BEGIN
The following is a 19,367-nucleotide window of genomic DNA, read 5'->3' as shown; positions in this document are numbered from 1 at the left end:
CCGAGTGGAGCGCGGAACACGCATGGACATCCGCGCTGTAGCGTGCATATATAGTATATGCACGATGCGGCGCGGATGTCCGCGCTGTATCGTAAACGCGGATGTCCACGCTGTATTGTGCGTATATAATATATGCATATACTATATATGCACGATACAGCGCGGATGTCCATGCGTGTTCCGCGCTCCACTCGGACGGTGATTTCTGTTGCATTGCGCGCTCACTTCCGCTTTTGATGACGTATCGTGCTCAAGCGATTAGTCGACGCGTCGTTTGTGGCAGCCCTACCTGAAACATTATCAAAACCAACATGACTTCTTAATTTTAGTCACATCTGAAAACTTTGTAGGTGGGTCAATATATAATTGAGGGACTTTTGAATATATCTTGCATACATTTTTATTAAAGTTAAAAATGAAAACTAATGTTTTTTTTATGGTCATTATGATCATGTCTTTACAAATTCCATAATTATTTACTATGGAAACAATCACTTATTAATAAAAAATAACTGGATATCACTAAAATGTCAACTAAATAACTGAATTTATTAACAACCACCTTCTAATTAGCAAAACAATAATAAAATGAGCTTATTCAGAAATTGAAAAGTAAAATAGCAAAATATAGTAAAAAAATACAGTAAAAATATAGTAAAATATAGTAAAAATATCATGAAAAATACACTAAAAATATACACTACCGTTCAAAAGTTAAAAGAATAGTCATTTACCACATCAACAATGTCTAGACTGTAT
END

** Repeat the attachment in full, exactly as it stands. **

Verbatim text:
The following is a 19,367-nucleotide window of genomic DNA, read 5'->3' as shown; positions in this document are numbered from 1 at the left end:
CCGAGTGGAGCGCGGAACACGCATGGACATCCGCGCTGTAGCGTGCATATATAGTATATGCACGATGCGGCGCGGATGTCCGCGCTGTATCGTAAACGCGGATGTCCACGCTGTATTGTGCGTATATAATATATGCATATACTATATATGCACGATACAGCGCGGATGTCCATGCGTGTTCCGCGCTCCACTCGGACGGTGATTTCTGTTGCATTGCGCGCTCACTTCCGCTTTTGATGACGTATCGTGCTCAAGCGATTAGTCGACGCGTCGTTTGTGGCAGCCCTACCTGAAACATTATCAAAACCAACATGACTTCTTAATTTTAGTCACATCTGAAAACTTTGTAGGTGGGTCAATATATAATTGAGGGACTTTTGAATATATCTTGCATACATTTTTATTAAAGTTAAAAATGAAAACTAATGTTTTTTTTATGGTCATTATGATCATGTCTTTACAAATTCCATAATTATTTACTATGGAAACAATCACTTATTAATAAAAAATAACTGGATATCACTAAAATGTCAACTAAATAACTGAATTTATTAACAACCACCTTCTAATTAGCAAAACAATAATAAAATGAGCTTATTCAGAAATTGAAAAGTAAAATAGCAAAATATAGTAAAAAAATACAGTAAAAATATAGTAAAATATAGTAAAAATATCATGAAAAATACACTAAAAATATACACTACCGTTCAAAAGTTAAAAGAATAGTCATTTACCACATCAACAATGTCTAGACTGTAT